Birmingham-- Several southeastern states are digging out today after a violent storm system that spawned dozens of tornadoes. Alabama was hardest hit. The full scope of the devastation is still unknown, but at least 162 people are dead in Alabama and thousands of homes, businesses and government buildings were destroyed.
Birmingham took a direct hit from a large tornado that skirted just north of downtown. WBHM's Tanya Ott spent this morning visiting affected areas.
Joyce and William Thompson have lived in the Smithfield Estates neighborhood for decades. They've weathered bad storms here before - including a bad tornado that hit Smithfield in April of 1977. But, they say, this one was different.
"It lasted about 3 seconds, zwoo, after that it was gone"
"And then when we got up, came out, all we could hear was glass cracking and stuff and by the time we opened the door. This is what we saw."
Everywhere ... houses flattened, trees lying across the street with power lines, the menacing smell of gas. They walked more than mile on foot shelter at a local school, then came back this morning to check out their house.
The living room looks pristine. A large white teddy bear sits in the middle of a golden couch. The only sign of trouble is the Easter candy bowl that's fallen from the entry table. But venture down a hallway to the kitchen and it's a different story.
"The ceiling was falling in when we were running out. I had just changed my kitchen from Easter to memorial day. Now, the ceiling is down. The lights in all the top of the house is out. The window is out."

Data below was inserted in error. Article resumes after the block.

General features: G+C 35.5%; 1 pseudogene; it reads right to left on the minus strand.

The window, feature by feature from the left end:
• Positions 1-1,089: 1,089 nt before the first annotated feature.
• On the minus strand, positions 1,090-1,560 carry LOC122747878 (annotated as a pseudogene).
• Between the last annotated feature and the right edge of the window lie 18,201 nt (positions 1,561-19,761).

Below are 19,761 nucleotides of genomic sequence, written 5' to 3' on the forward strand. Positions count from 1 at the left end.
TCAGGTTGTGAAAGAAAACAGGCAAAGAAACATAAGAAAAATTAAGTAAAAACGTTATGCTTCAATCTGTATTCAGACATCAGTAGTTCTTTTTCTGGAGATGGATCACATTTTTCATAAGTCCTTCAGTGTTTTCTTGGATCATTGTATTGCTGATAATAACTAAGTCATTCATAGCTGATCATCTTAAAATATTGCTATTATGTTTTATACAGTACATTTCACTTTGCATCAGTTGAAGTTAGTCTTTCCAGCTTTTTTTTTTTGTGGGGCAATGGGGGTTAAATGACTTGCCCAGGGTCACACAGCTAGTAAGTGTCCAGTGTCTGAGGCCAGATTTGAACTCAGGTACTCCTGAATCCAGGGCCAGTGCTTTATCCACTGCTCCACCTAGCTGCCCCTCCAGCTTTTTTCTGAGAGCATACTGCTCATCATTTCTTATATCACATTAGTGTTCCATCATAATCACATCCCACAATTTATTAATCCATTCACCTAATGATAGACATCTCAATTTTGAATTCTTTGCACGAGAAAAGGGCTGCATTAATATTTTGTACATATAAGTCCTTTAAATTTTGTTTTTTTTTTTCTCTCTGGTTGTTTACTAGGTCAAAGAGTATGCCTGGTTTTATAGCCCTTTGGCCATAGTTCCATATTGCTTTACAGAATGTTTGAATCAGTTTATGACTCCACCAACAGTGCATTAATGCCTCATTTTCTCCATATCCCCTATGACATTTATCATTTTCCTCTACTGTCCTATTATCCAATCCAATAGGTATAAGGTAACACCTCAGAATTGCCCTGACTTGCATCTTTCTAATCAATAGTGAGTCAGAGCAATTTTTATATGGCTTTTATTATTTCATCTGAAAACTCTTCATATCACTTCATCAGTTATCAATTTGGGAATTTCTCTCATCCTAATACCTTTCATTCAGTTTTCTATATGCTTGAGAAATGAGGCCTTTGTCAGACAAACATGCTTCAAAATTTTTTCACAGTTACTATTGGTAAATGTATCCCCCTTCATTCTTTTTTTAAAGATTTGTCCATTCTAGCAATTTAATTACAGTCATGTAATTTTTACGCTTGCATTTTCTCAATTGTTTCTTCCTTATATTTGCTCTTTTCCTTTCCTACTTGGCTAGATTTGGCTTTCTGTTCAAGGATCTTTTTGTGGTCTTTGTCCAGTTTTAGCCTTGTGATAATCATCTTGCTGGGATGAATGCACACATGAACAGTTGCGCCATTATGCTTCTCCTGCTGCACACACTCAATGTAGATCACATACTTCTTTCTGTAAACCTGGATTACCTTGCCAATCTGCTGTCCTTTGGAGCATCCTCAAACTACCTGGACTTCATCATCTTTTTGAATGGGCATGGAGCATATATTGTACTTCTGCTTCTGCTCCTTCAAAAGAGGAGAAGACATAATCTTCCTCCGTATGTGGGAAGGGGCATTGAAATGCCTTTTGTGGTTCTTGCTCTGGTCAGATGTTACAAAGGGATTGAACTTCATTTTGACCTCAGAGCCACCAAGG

Outside, former state representative John Hilliard walks the street talking to his neighbors.
"It looks like Iraq, Sudan. You know. Just how bad it is. I can only say that there are houses that are exploded. The churches in this area are demolished. It's extremely bad."
Helicopters fly overhead, assessing the damage. Emergency responders go door to door. They have to. Most of the residents here are retired. They tend to lock the door, then head to the basement. Police are still finding people hiding out ... and people trapped in debris.
A few blocks away, cops have another problem on their hands. People are picking through the rubble of a gas station that was demolished. They're pulling out all the unbroken bottles of beer and wine. An officer confronts a woman loading garbage bags full of bottles into her car.
"All you're stealing is beer. Why don't you steal water or something you need?"
The officer tells me the gas station owner said it was fine for residents to take water or food if they need it. But not alcohol.
The ground was already saturated from an earlier storm. So when the tornado rolled through instead of snapping branches, it uprooted entire trees. Omar Berry and four of his friends are ready to get to work.
"We just came from home depot, got a couple of chain saws, so we could come out here and help people. Major damage out here."
This neighborhood will need a lot of help rebuilding. John Hilliard, the former state lawmaker, says it will be a long, expensive process.
"Some of these folks are out of jobs. Couldn't pay their homeowners insurance took, so it's going to be a long, long time. It's going to be rough."
Two thousand National Guard troops have been called in to assist in search and rescue across Alabama. President Obama will visit tomorrow to tour the damage areas.
~ Tanya Ott, April 28, 2011